Hello and welcome to our latest newsletter from Orkney.
We’re well and truly into autumn now and the islands have already enjoyed the usual mix of wild weather and summer-esque sunshine. It’s a beautiful time of year here, and there is plenty to keep you busy if you’re planning a visit.
Keep reading for the latest news from Orkney, as well as our regular features focusing on our wonderful wildlife and talented photographers.
Remember, if you’re heading here then take a look at our COVID-19 section for all the latest local information.
Autumn in Orkney
Orkney is a special place to be during the autumn and winter months. For us, it’s all about getting outside and experiencing the elements, from waves crashing ashore during a storm, to bursts of sun and beautiful light. On the other hand, if the weather is wild, then you can retreat indoors to enjoy our fabulous food and drink and talented creative community. So, to help you make the most of a visit to the islands over the coming months, we've put together some suggestions in our special ‘Autumn in Orkney’ blog.
Dark Sky status for North Ronaldsay
Orkney’s most northerly community is now officially a Dark Sky Island. North Ronaldsay has been recognised as an International Dark Sky Community by the International Dark-Sky Association (IDA), with the island joining a select band of locations around the world. The accreditation comes after more than a decade of hard work by the local community, including dark-sky measurements, comprehensive lighting surveys, and commitments to preventing light pollution. It’s hoped Dark Sky status will help bring new visitors to the island over the winter months.
Local producers claim Great Taste awards
A number of Orkney food and drink producers will be proudly displaying Great Taste stars on their products after more local success at the annual awards. Humes, run by husband-and-wife team Ian and Anthea Hume, claimed a coveted three stars for its Hot Oak Smoked Organic Salmon. There was also success for the Orkney Creamery, which scooped three separate awards for its new range of flavours. Products from the Deerness Distillery, the Orkney Gin Company, Orkney Distilling and Stockan’s Oatcakes also received recognition.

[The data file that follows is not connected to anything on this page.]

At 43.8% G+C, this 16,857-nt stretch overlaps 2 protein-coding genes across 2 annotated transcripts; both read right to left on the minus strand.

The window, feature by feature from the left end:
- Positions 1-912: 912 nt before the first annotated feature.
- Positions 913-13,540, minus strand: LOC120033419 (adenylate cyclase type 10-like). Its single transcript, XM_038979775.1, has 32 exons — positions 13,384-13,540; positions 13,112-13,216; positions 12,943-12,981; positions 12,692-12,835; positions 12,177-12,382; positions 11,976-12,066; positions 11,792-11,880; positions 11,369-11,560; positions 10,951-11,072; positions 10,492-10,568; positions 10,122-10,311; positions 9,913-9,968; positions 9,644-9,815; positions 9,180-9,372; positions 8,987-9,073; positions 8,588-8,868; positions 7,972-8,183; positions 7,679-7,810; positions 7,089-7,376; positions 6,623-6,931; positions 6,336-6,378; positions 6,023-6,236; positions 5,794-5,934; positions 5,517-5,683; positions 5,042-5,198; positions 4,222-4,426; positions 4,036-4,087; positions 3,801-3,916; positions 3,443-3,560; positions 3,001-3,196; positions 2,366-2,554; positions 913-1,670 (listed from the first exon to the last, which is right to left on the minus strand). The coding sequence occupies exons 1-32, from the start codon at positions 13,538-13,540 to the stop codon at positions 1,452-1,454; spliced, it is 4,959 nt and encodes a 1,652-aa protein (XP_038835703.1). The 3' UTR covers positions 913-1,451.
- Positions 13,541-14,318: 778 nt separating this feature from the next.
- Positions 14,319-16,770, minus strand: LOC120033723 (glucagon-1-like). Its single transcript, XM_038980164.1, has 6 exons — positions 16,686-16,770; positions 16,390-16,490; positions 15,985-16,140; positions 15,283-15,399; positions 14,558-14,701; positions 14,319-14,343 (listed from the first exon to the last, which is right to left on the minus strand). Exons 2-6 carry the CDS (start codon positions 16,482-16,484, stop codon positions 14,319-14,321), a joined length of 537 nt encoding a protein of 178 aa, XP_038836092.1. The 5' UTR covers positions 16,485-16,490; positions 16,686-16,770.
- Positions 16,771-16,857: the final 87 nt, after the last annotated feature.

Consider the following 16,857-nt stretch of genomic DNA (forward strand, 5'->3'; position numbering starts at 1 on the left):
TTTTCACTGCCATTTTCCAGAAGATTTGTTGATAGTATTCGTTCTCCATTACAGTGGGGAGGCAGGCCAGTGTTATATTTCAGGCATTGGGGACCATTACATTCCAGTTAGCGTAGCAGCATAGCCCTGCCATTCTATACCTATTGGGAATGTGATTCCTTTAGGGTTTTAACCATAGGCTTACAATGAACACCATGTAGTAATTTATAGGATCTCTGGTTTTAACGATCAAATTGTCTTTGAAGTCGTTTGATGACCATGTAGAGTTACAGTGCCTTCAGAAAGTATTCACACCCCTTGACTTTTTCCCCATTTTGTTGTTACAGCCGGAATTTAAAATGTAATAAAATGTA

More stories set to be told
The Orkney Storytelling Festival returns to something closer to normality this month after a fully-digital event in 2020. A packed programme is planned to celebrate its 12th anniversary, including storytelling walks, an island adventure and much more. At the festival’s heart remains the old tradition of tall tales and folklore, and local storytellers will be looking forward to getting back into the swing of things once again. It’s also hoped some of the live events will be recorded so absent friends can still take part.
Looking for a late deal?
If you’re planning a last-minute trip to Orkney then remember to check out the late availability section on Orkney.com to bag yourself a bargain. There is such a range of fantastic accommodation on offer, including town centre pads, country retreats, fishermen’s cottages, and even an electric campervan.
It’s time to join local wildlife filmmaker, Raymond Besant, to explore some of Orkney’s finest and most important natural habitats.
Ordinarily I like to talk about beautiful light and how to make the most of it when capturing images or footage of wildlife, or the best lens or technique to use in a certain situation. But this month there is going to be a lot of facts and figures…don’t let this put you off though, as I hope by the end you’ll have a new appreciation for a habitat very few of us even think about.
In fact, I’d wager not many people even know we have it in Orkney. I’m talking about seagrass, sometimes referred to as eelgrass, or zostera, which covers the two species of the genus found in Scotland (zostera noltii and marina).
If you haven’t seen it before then think about really lush lawn grass that should have been mowed weeks ago (ahem, note to self!) and you’re just about there. Seagrass is found in shallow sheltered bays, often just offshore from sandy beaches. However, it is not a seaweed. It is in fact a flowering plant that forms long bright green leaves and a root system in the sediment. The leaves aren’t very wide but can reach over one metre in length. The length of the leaves may correspond to how deep the area the seagrass is found in, as it of course requires sunlight to grow.
Seagrass is widely distributed around Orkney but only within the parameters of suitable conditions for its growth. Good seagrass beds are to be found in Westray, Sanday and Stronsay, as well as around Finstown, Grimbister and Deerness to name a few.
Recently, I explored the substantial seagrass bed in St Peters Pool, Deerness. This site probably occupies most people’s minds as the muddy beach opposite Dingeshowe and you would be forgiven for not knowing there was a seagrass bed there, as its edge is rarely reached by the lowest of low tides.
I’ve arrived as the tide is still low, with a group of bar-tailed godwits making the most of the invertebrate pickings on offer. I know from experience that it’s very shallow here and I walk for quite a distance before the water is deep enough to allow me to swim. Fortunately, the water is at its warmest right now and a wetsuit is sufficient to stay cosy.
As I swim, the sun appears and the sandy bottom, pock-marked with the casts of lugworms, takes on a kaleidoscopic appearance with the constantly changing shapes of refracted sunshine.
It’s not long however before I reach the edge of the seagrass and I can see why they are sometimes referred to as seagrass meadows, such is the thickness and density of the beds. The colour is superb; the leaves a bright lime green, waving gently back and forth in the calm water, illuminated by the twinkling shafts of sunlight. The bright light makes such a difference - I’ve swam above seagrass beds in dull conditions and it's nowhere near as beautiful. I stand up momentarily to get my bearings and I’m still only in waist-height water. Unbeknownst to me, I’ve been tracked all the way here, with the dark face of a harbour seal peering at me from 50 metres away.